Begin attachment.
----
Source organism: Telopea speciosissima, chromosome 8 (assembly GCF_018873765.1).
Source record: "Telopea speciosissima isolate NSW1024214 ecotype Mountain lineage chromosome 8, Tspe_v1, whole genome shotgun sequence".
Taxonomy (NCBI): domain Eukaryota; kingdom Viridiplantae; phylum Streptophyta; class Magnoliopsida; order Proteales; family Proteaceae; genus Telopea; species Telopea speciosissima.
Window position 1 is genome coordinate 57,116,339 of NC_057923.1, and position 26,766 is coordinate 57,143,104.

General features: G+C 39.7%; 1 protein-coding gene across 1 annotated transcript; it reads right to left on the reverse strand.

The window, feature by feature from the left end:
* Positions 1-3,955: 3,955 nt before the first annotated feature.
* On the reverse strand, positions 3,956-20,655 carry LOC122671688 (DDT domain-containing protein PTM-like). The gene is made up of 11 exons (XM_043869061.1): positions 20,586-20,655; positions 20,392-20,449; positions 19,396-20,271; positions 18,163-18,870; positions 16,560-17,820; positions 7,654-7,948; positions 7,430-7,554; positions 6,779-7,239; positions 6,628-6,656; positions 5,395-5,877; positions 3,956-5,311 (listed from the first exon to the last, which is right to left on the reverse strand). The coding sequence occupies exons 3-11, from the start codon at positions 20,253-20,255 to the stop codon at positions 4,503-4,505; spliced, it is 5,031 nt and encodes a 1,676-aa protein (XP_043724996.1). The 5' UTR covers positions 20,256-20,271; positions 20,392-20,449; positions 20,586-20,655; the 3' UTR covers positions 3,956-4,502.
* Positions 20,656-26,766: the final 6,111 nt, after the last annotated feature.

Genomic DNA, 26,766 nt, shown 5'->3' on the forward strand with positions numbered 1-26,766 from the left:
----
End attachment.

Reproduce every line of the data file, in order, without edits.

Source organism: Telopea speciosissima, chromosome 8 (assembly GCF_018873765.1).
Source record: "Telopea speciosissima isolate NSW1024214 ecotype Mountain lineage chromosome 8, Tspe_v1, whole genome shotgun sequence".
Taxonomy (NCBI): domain Eukaryota; kingdom Viridiplantae; phylum Streptophyta; class Magnoliopsida; order Proteales; family Proteaceae; genus Telopea; species Telopea speciosissima.
Window position 1 is genome coordinate 57,116,339 of NC_057923.1, and position 26,766 is coordinate 57,143,104.

General features: G+C 39.7%; 1 protein-coding gene across 1 annotated transcript; it reads right to left on the reverse strand.

The window, feature by feature from the left end:
* Positions 1-3,955: 3,955 nt before the first annotated feature.
* On the reverse strand, positions 3,956-20,655 carry LOC122671688 (DDT domain-containing protein PTM-like). The gene is made up of 11 exons (XM_043869061.1): positions 20,586-20,655; positions 20,392-20,449; positions 19,396-20,271; positions 18,163-18,870; positions 16,560-17,820; positions 7,654-7,948; positions 7,430-7,554; positions 6,779-7,239; positions 6,628-6,656; positions 5,395-5,877; positions 3,956-5,311 (listed from the first exon to the last, which is right to left on the reverse strand). The coding sequence occupies exons 3-11, from the start codon at positions 20,253-20,255 to the stop codon at positions 4,503-4,505; spliced, it is 5,031 nt and encodes a 1,676-aa protein (XP_043724996.1). The 5' UTR covers positions 20,256-20,271; positions 20,392-20,449; positions 20,586-20,655; the 3' UTR covers positions 3,956-4,502.
* Positions 20,656-26,766: the final 6,111 nt, after the last annotated feature.

Genomic DNA, 26,766 nt, shown 5'->3' on the forward strand with positions numbered 1-26,766 from the left: